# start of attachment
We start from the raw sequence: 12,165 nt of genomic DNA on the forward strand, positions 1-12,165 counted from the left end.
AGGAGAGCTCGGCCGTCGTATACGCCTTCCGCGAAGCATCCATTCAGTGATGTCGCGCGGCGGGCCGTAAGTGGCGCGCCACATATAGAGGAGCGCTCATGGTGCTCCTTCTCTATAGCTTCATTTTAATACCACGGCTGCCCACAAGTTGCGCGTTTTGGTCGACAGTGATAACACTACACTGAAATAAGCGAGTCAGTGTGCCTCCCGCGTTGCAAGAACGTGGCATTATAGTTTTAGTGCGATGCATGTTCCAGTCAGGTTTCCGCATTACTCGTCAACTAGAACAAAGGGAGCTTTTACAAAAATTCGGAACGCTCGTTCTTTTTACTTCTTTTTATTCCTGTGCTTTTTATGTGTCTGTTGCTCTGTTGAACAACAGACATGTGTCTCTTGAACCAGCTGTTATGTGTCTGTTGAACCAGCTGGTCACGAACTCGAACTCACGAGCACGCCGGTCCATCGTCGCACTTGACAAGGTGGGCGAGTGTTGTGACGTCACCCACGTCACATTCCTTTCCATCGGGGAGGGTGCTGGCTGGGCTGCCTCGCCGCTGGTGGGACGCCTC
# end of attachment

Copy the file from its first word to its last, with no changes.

We start from the raw sequence: 12,165 nt of genomic DNA on the forward strand, positions 1-12,165 counted from the left end.
AGGAGAGCTCGGCCGTCGTATACGCCTTCCGCGAAGCATCCATTCAGTGATGTCGCGCGGCGGGCCGTAAGTGGCGCGCCACATATAGAGGAGCGCTCATGGTGCTCCTTCTCTATAGCTTCATTTTAATACCACGGCTGCCCACAAGTTGCGCGTTTTGGTCGACAGTGATAACACTACACTGAAATAAGCGAGTCAGTGTGCCTCCCGCGTTGCAAGAACGTGGCATTATAGTTTTAGTGCGATGCATGTTCCAGTCAGGTTTCCGCATTACTCGTCAACTAGAACAAAGGGAGCTTTTACAAAAATTCGGAACGCTCGTTCTTTTTACTTCTTTTTATTCCTGTGCTTTTTATGTGTCTGTTGCTCTGTTGAACAACAGACATGTGTCTCTTGAACCAGCTGTTATGTGTCTGTTGAACCAGCTGGTCACGAACTCGAACTCACGAGCACGCCGGTCCATCGTCGCACTTGACAAGGTGGGCGAGTGTTGTGACGTCACCCACGTCACATTCCTTTCCATCGGGGAGGGTGCTGGCTGGGCTGCCTCGCCGCTGGTGGGACGCCTC